BALTIMORE (CN)— Residents within three zip codes on the southern edge of Baltimore received an emergency message on their phones Monday telling them to remain sheltered in place following the release of a chlorosulfonic acid cloud from a Solvay Industries plant.
The initial message was directed towards residences in the South Baltimore neighborhoods of Curtis Bay and Brooklyn, as well as across the Anne Arundel County line in Glen Burnie.
The shelter-in-place message was later amended to a one-mile radius from 3400 Fairfield Road, as the leak had been stopped and the cloud had dissipated.
Baltimore’s office of emergency management said on Twitter that the “situation in Curtis Bay has been resolved. Shelter in place is lifted,” around 1:40 p.m.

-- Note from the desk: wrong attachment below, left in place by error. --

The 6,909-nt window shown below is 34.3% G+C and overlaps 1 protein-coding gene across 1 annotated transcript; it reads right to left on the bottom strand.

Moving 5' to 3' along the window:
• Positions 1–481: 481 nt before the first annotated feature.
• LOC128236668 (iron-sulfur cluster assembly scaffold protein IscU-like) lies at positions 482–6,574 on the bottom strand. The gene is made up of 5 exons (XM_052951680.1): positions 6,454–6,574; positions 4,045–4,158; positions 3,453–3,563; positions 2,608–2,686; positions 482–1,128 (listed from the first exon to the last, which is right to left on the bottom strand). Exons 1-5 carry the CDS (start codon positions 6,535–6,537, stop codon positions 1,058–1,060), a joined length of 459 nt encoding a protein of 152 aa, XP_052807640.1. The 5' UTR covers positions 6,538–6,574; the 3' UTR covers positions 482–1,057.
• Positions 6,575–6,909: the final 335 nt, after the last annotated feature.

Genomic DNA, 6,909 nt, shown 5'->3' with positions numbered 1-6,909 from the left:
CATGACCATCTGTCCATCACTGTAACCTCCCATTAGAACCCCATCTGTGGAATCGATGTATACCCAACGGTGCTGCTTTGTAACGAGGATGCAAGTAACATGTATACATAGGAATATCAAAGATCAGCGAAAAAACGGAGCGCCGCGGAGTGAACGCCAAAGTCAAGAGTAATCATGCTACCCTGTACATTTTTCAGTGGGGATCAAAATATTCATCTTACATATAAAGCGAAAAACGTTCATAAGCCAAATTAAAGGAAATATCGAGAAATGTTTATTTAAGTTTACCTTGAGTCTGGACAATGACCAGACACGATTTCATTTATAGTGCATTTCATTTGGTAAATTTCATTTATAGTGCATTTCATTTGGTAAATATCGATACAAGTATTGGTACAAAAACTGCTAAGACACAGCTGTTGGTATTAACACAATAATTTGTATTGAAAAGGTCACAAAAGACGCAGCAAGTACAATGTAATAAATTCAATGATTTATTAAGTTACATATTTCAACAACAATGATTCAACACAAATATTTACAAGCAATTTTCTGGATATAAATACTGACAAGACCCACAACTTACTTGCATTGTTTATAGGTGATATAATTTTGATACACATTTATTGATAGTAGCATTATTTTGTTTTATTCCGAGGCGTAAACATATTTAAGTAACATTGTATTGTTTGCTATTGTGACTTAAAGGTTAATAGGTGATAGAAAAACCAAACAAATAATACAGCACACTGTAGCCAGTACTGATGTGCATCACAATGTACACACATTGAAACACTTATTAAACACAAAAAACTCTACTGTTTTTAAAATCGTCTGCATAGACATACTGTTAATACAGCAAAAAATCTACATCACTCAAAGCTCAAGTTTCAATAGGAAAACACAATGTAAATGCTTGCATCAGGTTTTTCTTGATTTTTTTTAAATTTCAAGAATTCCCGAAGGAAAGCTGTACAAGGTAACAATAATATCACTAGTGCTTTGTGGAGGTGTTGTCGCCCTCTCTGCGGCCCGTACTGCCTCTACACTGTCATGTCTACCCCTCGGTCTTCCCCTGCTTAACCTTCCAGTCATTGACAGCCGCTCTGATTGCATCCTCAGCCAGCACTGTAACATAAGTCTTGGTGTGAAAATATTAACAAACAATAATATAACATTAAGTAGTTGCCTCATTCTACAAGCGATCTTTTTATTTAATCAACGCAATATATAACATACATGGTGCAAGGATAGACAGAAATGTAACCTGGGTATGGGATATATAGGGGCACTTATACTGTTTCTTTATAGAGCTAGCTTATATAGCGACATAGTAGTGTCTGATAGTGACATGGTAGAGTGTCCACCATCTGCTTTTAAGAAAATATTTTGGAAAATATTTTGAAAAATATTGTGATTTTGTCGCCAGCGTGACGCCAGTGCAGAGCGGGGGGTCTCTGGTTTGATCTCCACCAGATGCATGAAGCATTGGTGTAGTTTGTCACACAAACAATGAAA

In a telephone interview Chief Roman Clark said that Baltimore Fire Department Hazmat team responded to the Level 3 incident, and were able to quickly seal off the leak.
According to the National Fire Protection Association, Level 3 incidents “generally pose extreme, immediate, and/or long-term risk to the environment and public health.”
In a statement, Solvay Industries said “an undetermined amount of a chemical ingredient escaped from a tank truck during unloading.”
“The tank truck was delivering chlorosulfonic acid, a raw material used for producing soaps and detergents. The liquid material is considered hazardous for inhalation and produces a white cloud when it comes into contact with air, which was visible at the site on Fairfield Road in the Curtis Bay industrial area among Baltimore’s port facilities,” a spokesman for the Belgian company said.
There were no injuries reported at the plant, and all 60 people that work at the plant were accounted for, according to the Solvay statement.
The company says the Baltimore site “produces surfactants used in soaps and detergents and other consumer products.”